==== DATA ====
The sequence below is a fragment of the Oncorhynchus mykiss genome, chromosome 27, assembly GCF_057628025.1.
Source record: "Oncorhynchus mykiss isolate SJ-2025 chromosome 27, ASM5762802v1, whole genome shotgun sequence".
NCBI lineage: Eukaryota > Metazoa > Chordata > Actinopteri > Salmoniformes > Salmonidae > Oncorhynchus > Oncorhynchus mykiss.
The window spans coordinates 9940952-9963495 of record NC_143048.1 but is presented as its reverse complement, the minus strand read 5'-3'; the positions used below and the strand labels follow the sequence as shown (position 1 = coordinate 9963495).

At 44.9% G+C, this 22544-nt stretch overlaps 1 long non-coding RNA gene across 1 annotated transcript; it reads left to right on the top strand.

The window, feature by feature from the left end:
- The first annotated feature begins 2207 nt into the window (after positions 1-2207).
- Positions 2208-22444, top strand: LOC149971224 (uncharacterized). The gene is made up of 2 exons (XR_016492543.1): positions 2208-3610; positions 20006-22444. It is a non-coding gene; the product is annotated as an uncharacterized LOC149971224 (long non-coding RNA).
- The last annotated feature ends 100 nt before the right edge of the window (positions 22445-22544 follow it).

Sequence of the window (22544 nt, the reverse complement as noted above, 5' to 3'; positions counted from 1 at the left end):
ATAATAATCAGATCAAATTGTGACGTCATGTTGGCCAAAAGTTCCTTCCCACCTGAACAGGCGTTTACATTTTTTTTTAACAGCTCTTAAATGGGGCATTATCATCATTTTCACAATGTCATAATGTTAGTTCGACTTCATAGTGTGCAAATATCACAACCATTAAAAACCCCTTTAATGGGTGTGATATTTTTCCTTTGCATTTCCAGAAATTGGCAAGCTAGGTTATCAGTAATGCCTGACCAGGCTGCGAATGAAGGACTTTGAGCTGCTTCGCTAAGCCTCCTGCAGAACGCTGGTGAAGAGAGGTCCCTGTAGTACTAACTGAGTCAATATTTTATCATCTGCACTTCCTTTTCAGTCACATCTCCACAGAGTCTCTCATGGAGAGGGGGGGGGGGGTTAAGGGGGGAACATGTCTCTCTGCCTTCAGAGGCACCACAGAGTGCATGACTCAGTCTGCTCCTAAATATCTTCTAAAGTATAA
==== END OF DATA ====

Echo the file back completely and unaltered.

The sequence below is a fragment of the Oncorhynchus mykiss genome, chromosome 27, assembly GCF_057628025.1.
Source record: "Oncorhynchus mykiss isolate SJ-2025 chromosome 27, ASM5762802v1, whole genome shotgun sequence".
NCBI lineage: Eukaryota > Metazoa > Chordata > Actinopteri > Salmoniformes > Salmonidae > Oncorhynchus > Oncorhynchus mykiss.
The window spans coordinates 9940952-9963495 of record NC_143048.1 but is presented as its reverse complement, the minus strand read 5'-3'; the positions used below and the strand labels follow the sequence as shown (position 1 = coordinate 9963495).

At 44.9% G+C, this 22544-nt stretch overlaps 1 long non-coding RNA gene across 1 annotated transcript; it reads left to right on the top strand.

The window, feature by feature from the left end:
- The first annotated feature begins 2207 nt into the window (after positions 1-2207).
- Positions 2208-22444, top strand: LOC149971224 (uncharacterized). The gene is made up of 2 exons (XR_016492543.1): positions 2208-3610; positions 20006-22444. It is a non-coding gene; the product is annotated as an uncharacterized LOC149971224 (long non-coding RNA).
- The last annotated feature ends 100 nt before the right edge of the window (positions 22445-22544 follow it).

Sequence of the window (22544 nt, the reverse complement as noted above, 5' to 3'; positions counted from 1 at the left end):
ATAATAATCAGATCAAATTGTGACGTCATGTTGGCCAAAAGTTCCTTCCCACCTGAACAGGCGTTTACATTTTTTTTTAACAGCTCTTAAATGGGGCATTATCATCATTTTCACAATGTCATAATGTTAGTTCGACTTCATAGTGTGCAAATATCACAACCATTAAAAACCCCTTTAATGGGTGTGATATTTTTCCTTTGCATTTCCAGAAATTGGCAAGCTAGGTTATCAGTAATGCCTGACCAGGCTGCGAATGAAGGACTTTGAGCTGCTTCGCTAAGCCTCCTGCAGAACGCTGGTGAAGAGAGGTCCCTGTAGTACTAACTGAGTCAATATTTTATCATCTGCACTTCCTTTTCAGTCACATCTCCACAGAGTCTCTCATGGAGAGGGGGGGGGGGGTTAAGGGGGGAACATGTCTCTCTGCCTTCAGAGGCACCACAGAGTGCATGACTCAGTCTGCTCCTAAATATCTTCTAAAGTATAA